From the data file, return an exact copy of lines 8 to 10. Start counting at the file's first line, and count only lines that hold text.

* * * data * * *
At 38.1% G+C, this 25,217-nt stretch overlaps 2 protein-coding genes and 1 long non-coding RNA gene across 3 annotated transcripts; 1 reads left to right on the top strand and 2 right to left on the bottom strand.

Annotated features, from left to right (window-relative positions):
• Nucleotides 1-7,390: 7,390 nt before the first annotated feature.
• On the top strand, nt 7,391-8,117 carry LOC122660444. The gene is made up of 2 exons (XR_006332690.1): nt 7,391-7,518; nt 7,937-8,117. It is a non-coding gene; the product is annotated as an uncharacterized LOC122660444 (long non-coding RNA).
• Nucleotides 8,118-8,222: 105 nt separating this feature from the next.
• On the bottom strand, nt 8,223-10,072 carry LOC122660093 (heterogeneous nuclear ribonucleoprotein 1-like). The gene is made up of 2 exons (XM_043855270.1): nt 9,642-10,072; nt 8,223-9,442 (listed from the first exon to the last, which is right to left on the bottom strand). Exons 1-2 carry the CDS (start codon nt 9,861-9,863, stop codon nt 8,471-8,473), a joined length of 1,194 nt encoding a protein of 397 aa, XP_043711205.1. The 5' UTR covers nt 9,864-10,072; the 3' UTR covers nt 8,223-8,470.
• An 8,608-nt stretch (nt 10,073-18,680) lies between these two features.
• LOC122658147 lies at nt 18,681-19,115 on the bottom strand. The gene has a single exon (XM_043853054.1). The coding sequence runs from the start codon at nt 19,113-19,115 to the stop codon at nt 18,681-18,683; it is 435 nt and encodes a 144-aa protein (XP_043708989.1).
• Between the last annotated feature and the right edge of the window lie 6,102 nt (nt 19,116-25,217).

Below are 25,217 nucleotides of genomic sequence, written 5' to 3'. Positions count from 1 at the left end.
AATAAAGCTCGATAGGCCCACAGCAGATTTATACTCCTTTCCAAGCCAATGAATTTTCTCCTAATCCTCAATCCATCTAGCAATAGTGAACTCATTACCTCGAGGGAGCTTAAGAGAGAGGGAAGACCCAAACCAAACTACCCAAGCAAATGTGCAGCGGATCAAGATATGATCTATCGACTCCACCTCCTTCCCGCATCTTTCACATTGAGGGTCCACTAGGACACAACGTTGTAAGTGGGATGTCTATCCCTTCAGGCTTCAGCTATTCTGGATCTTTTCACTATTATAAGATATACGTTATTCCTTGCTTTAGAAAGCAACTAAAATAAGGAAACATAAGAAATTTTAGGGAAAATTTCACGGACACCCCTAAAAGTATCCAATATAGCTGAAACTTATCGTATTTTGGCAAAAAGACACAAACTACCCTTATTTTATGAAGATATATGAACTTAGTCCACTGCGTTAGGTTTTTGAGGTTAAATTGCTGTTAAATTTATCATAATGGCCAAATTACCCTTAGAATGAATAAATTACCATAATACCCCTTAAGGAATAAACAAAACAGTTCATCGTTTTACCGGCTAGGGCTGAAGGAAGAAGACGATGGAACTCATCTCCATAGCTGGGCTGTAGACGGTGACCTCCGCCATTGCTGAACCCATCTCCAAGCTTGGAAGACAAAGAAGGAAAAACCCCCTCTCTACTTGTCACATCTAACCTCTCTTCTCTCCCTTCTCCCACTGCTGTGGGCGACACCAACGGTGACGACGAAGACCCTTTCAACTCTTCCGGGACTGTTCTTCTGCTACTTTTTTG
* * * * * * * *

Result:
• LOC122658147 lies at nt 18,681-19,115 on the bottom strand. The gene has a single exon (XM_043853054.1). The coding sequence runs from the start codon at nt 19,113-19,115 to the stop codon at nt 18,681-18,683; it is 435 nt and encodes a 144-aa protein (XP_043708989.1).
• Between the last annotated feature and the right edge of the window lie 6,102 nt (nt 19,116-25,217).

Below are 25,217 nucleotides of genomic sequence, written 5' to 3'. Positions count from 1 at the left end.